The Mondex Card

By Chris Chadwick

Originally published in EUG #25

Have you all heard about "Mondex"? It is a smart card being piloted in Swindon that offers "cash on a card" and is the beginning of the cashless society! Why Swindon? Well, the banks reckon it's representative of the UK as a whole. Crumbs.

What you get is a credit card size piece of plastic with an embedded 1cm square 'chip' that carries 'cash' credits up to £50.00. You take this to the shop, select your goods and hand over the card as payment. Whereupon the shopkeeper deducts the 'cash' from your card and banks the money at the end of the day offline.

Note it is not a credit card. You have to transfer cash to it from your bank account. This you can do at a cashpoint of your bank, or at an adapted payphone (and they nearly all are, BT are in on this with Natwest and Midland) OR using a BT screenphone adapted for the purpose. No more standing in cashpoint queues, making friends for life and thinking "What do they spend it all on?"

The advantages of Mondex are as follows:

  • You don't have to carry loose change with you
  • You always have the right money for the bus, payphone or carpark
  • No more queuing for cash

And that, as far as I can see, is it.

Mondex, apart from being the bestest gadget since the last one, offers no substantial advantage for me as the customer. It is, of course, a scheme by the banks to get out of the secure cash haulage business that costs them a forture for no (apparent) direct return.

Where I thought it would work for me, on the buses, has proved to be a big disappointment. It takes so long to take the money! Even without the right money, it takes about ten seconds to pay for and collect your bus ticket. With Mondex I'm waiting nearer thirty seconds, while a bus-load of people sit there staring at me thinking, "Come on, come on! We're late already!!" There's no obvious reason for the delay - it occurs AFTER the bus driver has typed in all the info. Mind you, the modern bus driver has more technology than a fighter pilot.

Mondex is being piloted in Swindon. Nowhere else. I spend a fair amount of time out of town and I might as well try and use Monopoly money as pay by Mondex. Just to add to the confusion, not all the local shops take Mondex: Marks & Spencer for one. This lack of universality, even in the pilot area, is a big drawback.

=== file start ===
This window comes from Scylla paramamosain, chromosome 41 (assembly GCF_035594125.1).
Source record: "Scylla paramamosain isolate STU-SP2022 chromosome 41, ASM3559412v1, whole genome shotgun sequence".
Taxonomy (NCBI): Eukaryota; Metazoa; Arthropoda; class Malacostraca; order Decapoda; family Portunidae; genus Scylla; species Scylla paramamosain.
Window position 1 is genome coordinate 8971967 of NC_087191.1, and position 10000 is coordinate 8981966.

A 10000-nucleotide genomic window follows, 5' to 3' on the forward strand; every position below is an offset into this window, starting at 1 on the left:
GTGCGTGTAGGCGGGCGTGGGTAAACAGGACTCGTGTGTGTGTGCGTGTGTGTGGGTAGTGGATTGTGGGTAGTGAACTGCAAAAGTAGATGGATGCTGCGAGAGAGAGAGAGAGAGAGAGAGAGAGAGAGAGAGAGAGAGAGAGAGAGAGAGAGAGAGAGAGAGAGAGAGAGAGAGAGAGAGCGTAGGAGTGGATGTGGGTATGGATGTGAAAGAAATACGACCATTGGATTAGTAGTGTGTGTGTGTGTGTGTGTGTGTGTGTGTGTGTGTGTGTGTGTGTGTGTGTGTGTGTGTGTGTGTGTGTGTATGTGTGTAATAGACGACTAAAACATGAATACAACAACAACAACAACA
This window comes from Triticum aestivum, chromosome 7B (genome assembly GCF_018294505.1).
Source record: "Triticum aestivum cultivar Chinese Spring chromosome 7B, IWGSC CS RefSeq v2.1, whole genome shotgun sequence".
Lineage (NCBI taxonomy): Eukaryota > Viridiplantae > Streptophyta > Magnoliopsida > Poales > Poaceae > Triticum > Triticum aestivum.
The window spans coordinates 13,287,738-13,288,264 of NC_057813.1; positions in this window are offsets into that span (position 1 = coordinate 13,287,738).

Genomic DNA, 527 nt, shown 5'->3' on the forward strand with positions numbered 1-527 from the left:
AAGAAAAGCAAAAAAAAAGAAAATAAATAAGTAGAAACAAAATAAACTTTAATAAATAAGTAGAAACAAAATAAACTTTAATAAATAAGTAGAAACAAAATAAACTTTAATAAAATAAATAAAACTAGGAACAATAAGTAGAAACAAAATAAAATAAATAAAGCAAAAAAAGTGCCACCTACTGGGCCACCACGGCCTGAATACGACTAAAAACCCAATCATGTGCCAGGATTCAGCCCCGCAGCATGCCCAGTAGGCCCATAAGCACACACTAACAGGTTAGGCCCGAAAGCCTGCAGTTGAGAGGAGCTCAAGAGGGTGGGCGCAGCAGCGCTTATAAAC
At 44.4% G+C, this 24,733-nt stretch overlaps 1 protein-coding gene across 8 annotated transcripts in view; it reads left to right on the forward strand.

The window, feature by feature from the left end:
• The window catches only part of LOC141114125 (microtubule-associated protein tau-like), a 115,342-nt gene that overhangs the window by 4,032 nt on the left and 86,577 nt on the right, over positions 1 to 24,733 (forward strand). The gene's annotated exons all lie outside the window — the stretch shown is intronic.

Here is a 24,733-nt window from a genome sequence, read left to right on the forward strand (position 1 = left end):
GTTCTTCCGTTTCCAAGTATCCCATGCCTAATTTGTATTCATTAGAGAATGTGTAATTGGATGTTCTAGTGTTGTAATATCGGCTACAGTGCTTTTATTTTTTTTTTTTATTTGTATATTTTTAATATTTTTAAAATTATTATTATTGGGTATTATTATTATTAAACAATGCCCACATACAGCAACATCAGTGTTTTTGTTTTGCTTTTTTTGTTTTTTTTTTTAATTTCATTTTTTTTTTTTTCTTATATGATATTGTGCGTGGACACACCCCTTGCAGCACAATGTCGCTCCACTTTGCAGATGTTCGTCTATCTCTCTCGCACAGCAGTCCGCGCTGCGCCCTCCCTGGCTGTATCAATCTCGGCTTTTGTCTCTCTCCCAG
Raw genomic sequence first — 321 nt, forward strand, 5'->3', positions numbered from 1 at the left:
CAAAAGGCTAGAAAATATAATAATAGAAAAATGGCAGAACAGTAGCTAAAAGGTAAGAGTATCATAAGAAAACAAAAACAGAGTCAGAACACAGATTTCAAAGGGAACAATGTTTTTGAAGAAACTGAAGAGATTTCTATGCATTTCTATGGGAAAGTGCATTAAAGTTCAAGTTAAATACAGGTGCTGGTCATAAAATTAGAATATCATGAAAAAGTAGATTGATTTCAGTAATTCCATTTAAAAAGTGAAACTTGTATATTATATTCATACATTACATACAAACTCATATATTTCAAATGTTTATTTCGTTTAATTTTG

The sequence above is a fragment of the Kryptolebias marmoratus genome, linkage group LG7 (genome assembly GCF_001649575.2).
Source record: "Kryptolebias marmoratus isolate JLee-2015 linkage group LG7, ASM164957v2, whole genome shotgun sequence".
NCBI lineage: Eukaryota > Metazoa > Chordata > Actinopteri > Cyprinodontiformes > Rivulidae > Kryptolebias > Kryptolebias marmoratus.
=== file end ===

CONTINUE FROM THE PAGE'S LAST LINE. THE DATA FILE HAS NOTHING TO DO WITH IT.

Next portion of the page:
I "won" my Mondex in a competition in the local rag. (Seriously, the prize was a Mondex loaded with £10.00 and some vouchers, second to tenth prize missed out the vouchers; the competition was run for about a week). Otherwise I might not have bothered with it, but I'm glad I did. Not because I think it's a good idea - I don't - but because in piloting it, they have been handling out the associated gubbins like Smarties (Joke, ha ha!). The BT screen phone is probably a fortune to buy and not much less to rent, but it's mine on a free loan with all its toys on top of the Mondex attachments. These allow you to transfer money to/from your bank, pay by 'cash' or transfer 'cash' to another Mondex user - by phone.

There is an associated "wallet" that allows you to store up to £500 Mondex cash, transferable to any card, for which they are already charging £3.50 a month. I have not opted for this because it's a trial after all, and I'm not going to bear any cost of it. Having seen one, I'm not sorry. There are going to be Mondex points (where you can transfer 'cash' onto your card) all over the shop. Literally. You'll be able to agree the price and go get the money in the store. The £50 on-card limit is irking however: a week's shopping can easily exceed it!

I have three serious objections to it all. What happens when the villains discover how to counterfeit Mondex cards? And it IS when, not if. What about those souls who distrust banks and only trust folding currency? (Why should everybody be forced to have a bank account?) And finally, and this is the big one, I don't want my bank monitoring my cash purchases as well as my cheque and credit card ones. They say they are not auditing individual card use. Yeah, and flap flap oink too.

Despite all this, I've found Mondex a handy card to stick in my top pocket. If I fancy a tuppenny something while I'm out with nothing smaller than a tenner, I don't have to carry home a ton of shrapnel as a result. Such exotic pleasures are not worth a proposed £1.50 per month though, so back it will go in due course.

The payback for all this free technology is being surveryed regularly, and completing a spending diary. Neither is as onerous as it sounds. Especially as they bribe me with £5 Marks & Spencer vouchers each time.

Well, it's not as if I can use my Mondex card there, is it?

Christopher Chadwick, EUG #25